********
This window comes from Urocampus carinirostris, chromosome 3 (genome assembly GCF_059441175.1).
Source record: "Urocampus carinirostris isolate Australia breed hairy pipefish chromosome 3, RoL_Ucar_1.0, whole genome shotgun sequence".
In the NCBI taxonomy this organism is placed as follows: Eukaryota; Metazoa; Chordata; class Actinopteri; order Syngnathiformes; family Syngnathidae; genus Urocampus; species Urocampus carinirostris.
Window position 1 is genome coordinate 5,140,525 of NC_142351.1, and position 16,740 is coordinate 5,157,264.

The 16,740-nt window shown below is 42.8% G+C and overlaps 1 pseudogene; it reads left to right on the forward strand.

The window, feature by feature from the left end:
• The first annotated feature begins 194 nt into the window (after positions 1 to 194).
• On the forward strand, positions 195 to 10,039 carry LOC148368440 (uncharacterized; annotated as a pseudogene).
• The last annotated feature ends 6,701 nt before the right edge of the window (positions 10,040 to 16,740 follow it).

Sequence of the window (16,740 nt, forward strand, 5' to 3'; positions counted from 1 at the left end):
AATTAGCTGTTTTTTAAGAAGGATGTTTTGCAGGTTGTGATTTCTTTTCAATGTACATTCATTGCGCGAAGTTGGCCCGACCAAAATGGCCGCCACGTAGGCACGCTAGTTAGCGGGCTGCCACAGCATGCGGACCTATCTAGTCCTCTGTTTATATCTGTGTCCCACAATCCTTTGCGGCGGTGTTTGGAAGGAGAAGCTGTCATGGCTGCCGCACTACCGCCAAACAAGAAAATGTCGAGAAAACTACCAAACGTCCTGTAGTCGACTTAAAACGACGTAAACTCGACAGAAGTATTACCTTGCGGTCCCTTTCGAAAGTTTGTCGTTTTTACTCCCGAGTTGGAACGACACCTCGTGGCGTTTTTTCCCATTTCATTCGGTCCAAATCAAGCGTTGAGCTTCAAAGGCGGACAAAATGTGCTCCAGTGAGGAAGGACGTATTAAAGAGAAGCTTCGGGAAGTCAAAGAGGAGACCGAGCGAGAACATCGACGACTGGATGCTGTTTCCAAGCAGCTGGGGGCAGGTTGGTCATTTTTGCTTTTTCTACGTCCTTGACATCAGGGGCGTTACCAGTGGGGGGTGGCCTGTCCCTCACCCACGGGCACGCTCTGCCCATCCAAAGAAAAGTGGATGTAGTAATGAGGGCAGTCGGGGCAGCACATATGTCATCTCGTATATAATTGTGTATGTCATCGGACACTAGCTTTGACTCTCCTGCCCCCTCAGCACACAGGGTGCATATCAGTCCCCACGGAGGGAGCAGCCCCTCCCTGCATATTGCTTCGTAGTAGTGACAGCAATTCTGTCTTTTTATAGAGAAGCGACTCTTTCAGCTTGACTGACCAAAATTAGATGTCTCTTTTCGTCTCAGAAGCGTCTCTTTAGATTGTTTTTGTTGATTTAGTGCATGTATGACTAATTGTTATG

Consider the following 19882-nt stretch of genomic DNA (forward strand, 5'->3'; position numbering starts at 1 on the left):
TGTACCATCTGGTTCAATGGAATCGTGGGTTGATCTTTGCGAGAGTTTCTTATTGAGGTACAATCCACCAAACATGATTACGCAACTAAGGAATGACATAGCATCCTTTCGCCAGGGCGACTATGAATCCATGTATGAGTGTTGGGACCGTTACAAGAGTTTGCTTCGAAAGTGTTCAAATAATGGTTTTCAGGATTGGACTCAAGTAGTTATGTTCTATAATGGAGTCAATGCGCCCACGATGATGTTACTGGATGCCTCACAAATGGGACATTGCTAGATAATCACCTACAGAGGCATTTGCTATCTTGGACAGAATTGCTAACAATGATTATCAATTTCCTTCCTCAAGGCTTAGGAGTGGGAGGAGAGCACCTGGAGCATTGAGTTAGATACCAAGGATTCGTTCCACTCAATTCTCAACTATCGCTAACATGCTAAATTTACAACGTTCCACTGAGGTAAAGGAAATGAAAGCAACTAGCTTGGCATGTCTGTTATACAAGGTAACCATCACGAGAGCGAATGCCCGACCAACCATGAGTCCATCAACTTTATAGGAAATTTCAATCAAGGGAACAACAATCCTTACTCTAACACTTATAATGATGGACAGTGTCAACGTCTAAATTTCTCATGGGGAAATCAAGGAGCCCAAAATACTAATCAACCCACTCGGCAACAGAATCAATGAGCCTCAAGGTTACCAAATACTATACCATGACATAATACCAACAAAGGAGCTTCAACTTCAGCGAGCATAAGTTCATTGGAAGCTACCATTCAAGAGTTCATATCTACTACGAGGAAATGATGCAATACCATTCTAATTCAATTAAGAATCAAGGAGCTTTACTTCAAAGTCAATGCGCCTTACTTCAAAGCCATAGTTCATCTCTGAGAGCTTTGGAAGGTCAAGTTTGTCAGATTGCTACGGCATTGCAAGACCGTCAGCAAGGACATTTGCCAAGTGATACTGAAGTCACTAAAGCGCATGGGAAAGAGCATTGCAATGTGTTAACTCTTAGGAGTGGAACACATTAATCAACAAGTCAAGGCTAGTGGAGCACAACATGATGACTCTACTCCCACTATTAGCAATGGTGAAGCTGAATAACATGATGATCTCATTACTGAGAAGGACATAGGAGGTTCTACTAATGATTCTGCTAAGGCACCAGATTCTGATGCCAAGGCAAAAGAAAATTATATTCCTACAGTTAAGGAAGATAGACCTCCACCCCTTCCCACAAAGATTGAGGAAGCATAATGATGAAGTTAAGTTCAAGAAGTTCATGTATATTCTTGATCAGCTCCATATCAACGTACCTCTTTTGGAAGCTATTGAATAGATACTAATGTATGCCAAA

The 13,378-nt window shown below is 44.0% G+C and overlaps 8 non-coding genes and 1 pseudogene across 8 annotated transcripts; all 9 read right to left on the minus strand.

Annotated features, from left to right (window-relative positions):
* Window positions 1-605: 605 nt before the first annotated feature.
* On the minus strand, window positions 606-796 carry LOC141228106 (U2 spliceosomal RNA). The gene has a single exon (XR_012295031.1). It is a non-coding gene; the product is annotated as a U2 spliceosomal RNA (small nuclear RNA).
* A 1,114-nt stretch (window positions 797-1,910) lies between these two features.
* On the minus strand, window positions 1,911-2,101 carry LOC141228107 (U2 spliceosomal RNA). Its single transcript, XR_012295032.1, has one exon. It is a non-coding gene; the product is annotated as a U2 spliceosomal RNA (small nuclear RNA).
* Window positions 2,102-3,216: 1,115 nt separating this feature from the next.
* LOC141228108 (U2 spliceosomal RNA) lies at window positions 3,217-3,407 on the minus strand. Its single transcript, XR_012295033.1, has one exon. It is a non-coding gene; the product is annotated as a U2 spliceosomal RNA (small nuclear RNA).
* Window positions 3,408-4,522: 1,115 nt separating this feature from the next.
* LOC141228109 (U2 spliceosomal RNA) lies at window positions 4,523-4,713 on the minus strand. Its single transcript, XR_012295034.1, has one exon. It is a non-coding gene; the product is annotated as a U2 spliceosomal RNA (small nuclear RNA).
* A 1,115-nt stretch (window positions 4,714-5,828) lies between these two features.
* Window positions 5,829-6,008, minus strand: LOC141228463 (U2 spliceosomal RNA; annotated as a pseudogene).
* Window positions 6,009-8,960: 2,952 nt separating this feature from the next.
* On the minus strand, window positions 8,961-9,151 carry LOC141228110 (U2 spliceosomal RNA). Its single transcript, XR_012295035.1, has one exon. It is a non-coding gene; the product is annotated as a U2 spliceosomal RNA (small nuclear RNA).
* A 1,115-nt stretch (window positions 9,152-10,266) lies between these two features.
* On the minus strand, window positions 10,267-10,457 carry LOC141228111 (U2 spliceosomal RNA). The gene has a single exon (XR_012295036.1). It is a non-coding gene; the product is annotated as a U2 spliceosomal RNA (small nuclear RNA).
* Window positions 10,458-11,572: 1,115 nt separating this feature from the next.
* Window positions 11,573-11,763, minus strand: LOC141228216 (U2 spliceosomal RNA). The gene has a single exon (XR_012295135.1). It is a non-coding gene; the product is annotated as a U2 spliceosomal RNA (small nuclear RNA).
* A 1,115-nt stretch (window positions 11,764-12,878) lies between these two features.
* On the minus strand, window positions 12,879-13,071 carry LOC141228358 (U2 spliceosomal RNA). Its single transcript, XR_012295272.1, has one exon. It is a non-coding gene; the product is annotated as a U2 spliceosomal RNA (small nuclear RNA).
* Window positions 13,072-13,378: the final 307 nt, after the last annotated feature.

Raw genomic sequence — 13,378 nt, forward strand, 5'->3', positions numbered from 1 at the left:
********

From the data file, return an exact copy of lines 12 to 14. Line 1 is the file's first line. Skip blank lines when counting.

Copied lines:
Consider the following 19882-nt stretch of genomic DNA (forward strand, 5'->3'; position numbering starts at 1 on the left):
TGTACCATCTGGTTCAATGGAATCGTGGGTTGATCTTTGCGAGAGTTTCTTATTGAGGTACAATCCACCAAACATGATTACGCAACTAAGGAATGACATAGCATCCTTTCGCCAGGGCGACTATGAATCCATGTATGAGTGTTGGGACCGTTACAAGAGTTTGCTTCGAAAGTGTTCAAATAATGGTTTTCAGGATTGGACTCAAGTAGTTATGTTCTATAATGGAGTCAATGCGCCCACGATGATGTTACTGGATGCCTCACAAATGGGACATTGCTAGATAATCACCTACAGAGGCATTTGCTATCTTGGACAGAATTGCTAACAATGATTATCAATTTCCTTCCTCAAGGCTTAGGAGTGGGAGGAGAGCACCTGGAGCATTGAGTTAGATACCAAGGATTCGTTCCACTCAATTCTCAACTATCGCTAACATGCTAAATTTACAACGTTCCACTGAGGTAAAGGAAATGAAAGCAACTAGCTTGGCATGTCTGTTATACAAGGTAACCATCACGAGAGCGAATGCCCGACCAACCATGAGTCCATCAACTTTATAGGAAATTTCAATCAAGGGAACAACAATCCTTACTCTAACACTTATAATGATGGACAGTGTCAACGTCTAAATTTCTCATGGGGAAATCAAGGAGCCCAAAATACTAATCAACCCACTCGGCAACAGAATCAATGAGCCTCAAGGTTACCAAATACTATACCATGACATAATACCAACAAAGGAGCTTCAACTTCAGCGAGCATAAGTTCATTGGAAGCTACCATTCAAGAGTTCATATCTACTACGAGGAAATGATGCAATACCATTCTAATTCAATTAAGAATCAAGGAGCTTTACTTCAAAGTCAATGCGCCTTACTTCAAAGCCATAGTTCATCTCTGAGAGCTTTGGAAGGTCAAGTTTGTCAGATTGCTACGGCATTGCAAGACCGTCAGCAAGGACATTTGCCAAGTGATACTGAAGTCACTAAAGCGCATGGGAAAGAGCATTGCAATGTGTTAACTCTTAGGAGTGGAACACATTAATCAACAAGTCAAGGCTAGTGGAGCACAACATGATGACTCTACTCCCACTATTAGCAATGGTGAAGCTGAATAACATGATGATCTCATTACTGAGAAGGACATAGGAGGTTCTACTAATGATTCTGCTAAGGCACCAGATTCTGATGCCAAGGCAAAAGAAAATTATATTCCTACAGTTAAGGAAGATAGACCTCCACCCCTTCCCACAAAGATTGAGGAAGCATAATGATGAAGTTAAGTTCAAGAAGTTCATGTATATTCTTGATCAGCTCCATATCAACGTACCTCTTTTGGAAGCTATTGAATAGATACTAATGTATGCCAAA

The 13,378-nt window shown below is 44.0% G+C and overlaps 8 non-coding genes and 1 pseudogene across 8 annotated transcripts; all 9 read right to left on the minus strand.